Laurie Hernandez vs. Newcomers

Assuming Simone Biles leads the four-woman U.S. team (plus two women in individual events), there is one other returning Olympian hoping to join her. Hernandez hasn’t competed since taking balance beam silver in Rio but plans to make a late Tokyo run. Four years ago, Aly Raisman and Gabby Douglas became the first women to make back-to-back Olympic teams since 2000, but each of them came back a year earlier than Hernandez. Gymnasts in Hernandez’s way include members of the last two world championships teams (like Morgan Hurd and Sunisa Lee) and first-year seniors like Kayla DiCello, looking to repeat Hernandez’s feat in 2016 of making an Olympic team at age 16.

Shooting
Women’s Skeet

Four different U.S. women won the four world titles in this event between 2014-18, including a medals sweep in 2018. Five Americans make up the top 14 in the world right now, and a sixth, 18-year-old Austen Smith, won the first stage of the Olympic trials in September. Two women will qualify for Tokyo by the end of the trials process this spring. The biggest name is 40-year-old Kim Rhode, looking to become the first person to earn a medal at seven straight Olympics in any sport.

Soccer
Women’s Forwards

World Cup rosters are 23 players. Olympic rosters are 18. The U.S. must cut from its world champion team of last summer, putting stalwart goal-scorers at risk. Chief among them is Alex Morgan, who hopes to return from an April due date for a third Olympics. Then there’s Carli Lloyd, who at 37 is trying to become the oldest U.S. Olympic soccer player in history. Other thirtysomethings in the mix: Megan Rapinoe, Tobin Heath and Christen Press, plus Mallory Pugh, who made the Rio Olympics at age 18. The last two Olympic teams each had four forwards.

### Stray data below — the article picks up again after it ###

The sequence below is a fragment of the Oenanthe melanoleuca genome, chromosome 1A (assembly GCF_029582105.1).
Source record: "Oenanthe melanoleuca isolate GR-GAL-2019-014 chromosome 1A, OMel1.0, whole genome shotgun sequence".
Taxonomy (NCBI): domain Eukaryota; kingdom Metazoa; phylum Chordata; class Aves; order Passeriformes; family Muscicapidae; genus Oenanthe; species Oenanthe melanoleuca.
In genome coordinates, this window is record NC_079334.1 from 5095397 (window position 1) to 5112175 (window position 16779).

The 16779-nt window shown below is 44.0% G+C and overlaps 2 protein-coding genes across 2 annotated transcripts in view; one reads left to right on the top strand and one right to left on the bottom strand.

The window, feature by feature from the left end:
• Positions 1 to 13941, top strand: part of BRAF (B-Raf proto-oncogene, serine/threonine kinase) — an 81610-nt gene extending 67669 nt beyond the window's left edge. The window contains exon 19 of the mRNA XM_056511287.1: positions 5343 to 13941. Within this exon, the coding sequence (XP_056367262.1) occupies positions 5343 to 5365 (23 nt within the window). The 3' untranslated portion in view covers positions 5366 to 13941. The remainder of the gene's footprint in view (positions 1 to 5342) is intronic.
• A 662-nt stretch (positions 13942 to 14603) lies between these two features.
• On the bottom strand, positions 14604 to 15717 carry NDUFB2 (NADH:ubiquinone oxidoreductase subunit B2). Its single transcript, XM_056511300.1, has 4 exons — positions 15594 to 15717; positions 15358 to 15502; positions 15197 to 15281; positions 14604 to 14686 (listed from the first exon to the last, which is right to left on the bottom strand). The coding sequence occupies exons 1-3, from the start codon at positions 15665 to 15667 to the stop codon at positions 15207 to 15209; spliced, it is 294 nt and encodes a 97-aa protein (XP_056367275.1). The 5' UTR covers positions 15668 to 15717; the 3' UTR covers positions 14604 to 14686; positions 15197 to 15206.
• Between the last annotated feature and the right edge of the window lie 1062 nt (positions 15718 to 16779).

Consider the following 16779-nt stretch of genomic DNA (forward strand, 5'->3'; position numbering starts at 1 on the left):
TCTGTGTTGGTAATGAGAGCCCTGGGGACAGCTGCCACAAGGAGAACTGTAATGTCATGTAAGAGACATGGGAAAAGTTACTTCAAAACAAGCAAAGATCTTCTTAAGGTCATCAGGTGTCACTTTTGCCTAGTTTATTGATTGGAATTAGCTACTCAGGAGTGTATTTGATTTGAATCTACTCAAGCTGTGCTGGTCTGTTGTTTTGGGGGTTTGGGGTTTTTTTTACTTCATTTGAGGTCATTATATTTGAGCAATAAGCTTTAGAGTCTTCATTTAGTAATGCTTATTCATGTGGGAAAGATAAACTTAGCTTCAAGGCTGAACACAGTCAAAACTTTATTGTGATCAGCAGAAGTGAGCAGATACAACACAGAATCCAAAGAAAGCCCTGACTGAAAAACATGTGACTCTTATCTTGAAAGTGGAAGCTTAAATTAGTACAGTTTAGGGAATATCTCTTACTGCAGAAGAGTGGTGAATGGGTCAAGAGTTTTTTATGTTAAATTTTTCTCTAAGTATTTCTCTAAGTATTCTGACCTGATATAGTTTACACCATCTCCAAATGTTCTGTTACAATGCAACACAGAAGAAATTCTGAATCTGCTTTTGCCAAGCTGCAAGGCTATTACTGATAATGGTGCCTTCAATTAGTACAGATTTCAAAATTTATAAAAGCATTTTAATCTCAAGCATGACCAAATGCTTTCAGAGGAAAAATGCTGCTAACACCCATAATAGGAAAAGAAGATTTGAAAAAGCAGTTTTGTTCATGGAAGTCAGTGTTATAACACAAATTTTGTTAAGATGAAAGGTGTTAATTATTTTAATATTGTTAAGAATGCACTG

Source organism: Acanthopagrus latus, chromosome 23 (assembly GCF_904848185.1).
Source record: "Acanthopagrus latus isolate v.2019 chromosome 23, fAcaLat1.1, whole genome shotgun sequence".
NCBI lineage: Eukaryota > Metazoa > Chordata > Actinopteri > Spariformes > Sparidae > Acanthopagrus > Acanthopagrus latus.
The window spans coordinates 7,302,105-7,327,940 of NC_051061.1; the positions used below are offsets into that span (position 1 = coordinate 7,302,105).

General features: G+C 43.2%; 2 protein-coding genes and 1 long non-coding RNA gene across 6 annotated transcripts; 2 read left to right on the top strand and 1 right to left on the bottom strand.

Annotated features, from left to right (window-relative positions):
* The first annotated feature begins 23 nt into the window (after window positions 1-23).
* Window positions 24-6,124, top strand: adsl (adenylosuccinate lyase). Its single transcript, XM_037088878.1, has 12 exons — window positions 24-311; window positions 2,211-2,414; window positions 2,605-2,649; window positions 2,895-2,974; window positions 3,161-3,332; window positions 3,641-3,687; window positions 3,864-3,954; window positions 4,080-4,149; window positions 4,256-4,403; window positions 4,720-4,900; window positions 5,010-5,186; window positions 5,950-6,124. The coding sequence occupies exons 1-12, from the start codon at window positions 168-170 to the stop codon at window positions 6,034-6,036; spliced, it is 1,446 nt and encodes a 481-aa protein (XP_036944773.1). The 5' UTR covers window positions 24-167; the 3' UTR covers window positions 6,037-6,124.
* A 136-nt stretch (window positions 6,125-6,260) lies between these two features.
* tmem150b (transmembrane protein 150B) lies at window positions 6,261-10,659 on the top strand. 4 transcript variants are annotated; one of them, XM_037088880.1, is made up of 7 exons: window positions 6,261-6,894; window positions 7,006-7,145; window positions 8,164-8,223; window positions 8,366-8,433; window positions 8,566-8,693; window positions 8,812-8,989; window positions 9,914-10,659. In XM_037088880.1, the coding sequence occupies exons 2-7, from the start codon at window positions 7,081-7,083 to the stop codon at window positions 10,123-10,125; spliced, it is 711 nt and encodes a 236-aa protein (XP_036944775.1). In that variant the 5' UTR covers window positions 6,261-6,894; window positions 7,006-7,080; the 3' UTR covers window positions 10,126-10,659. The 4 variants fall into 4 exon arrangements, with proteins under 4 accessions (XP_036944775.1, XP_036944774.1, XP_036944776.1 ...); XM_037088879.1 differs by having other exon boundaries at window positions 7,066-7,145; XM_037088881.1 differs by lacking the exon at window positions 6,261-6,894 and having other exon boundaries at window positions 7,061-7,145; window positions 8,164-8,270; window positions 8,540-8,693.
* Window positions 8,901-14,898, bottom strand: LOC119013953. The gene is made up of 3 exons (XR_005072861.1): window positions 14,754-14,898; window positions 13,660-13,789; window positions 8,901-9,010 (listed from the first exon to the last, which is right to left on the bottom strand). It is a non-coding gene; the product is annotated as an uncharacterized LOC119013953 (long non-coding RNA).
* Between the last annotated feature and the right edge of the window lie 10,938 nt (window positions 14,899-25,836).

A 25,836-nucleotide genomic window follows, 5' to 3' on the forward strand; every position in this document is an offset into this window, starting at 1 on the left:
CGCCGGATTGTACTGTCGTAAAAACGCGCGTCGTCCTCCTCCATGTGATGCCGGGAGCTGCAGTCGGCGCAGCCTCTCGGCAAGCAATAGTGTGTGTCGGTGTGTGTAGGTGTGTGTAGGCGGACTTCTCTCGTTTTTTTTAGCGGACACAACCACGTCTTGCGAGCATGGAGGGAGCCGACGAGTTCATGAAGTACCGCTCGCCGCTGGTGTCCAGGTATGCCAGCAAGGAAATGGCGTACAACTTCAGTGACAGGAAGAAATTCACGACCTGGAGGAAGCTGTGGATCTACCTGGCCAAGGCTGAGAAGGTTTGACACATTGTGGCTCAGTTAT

Swimming
Chase Kalisz vs. Ryan Lochte vs. Carson Foster

Lochte wants to make a fifth Olympic team, at age 35, in his patented 200m individual medley. To do that, he must take down either the 2017 World champion Kalisz or the 18-year-old Foster, who has been breaking Michael Phelps‘ national age-group records since he was 10. Two swimmers per individual event make the Olympic team at June’s trials. There are other potential spoilers in the 200m IM, including 2018 breakout star Michael Andrew and Abrahm Devine, who made the last two world teams. One thing’s for certain: There will be a new Olympic champion with the retirement of Michael Phelps, who won this event in 2004, 2008, 2012 and 2016.

Tennis
Madison Keys vs. Coco Gauff vs. Venus Williams vs. Sloane Stephens vs. Others

The U.S. gets four singles spots per gender at the Olympics. Qualifying is via ATP and WTA rankings with the cutoff after the French Open. More than halfway through, Serena Williams comfortably leads via Wimbledon and U.S. Open runners-up (3,185 points). She’s followed by Sofia Kenin (1,941), Alison Riske (1,713) and Madison Keys (1,537). Then comes another drop-off to the current alternates, led by Coco Gauff (709). Venus Williams, eyeing a fifth Olympics when she will be 40, is in ninth place (and just withdrew from her 2020 season opener). Sloane Stephens, the 2017 U.S. Open champion, is 11th. Any player who doesn’t make singles could still be chosen for doubles, where Venus is an intriguing option.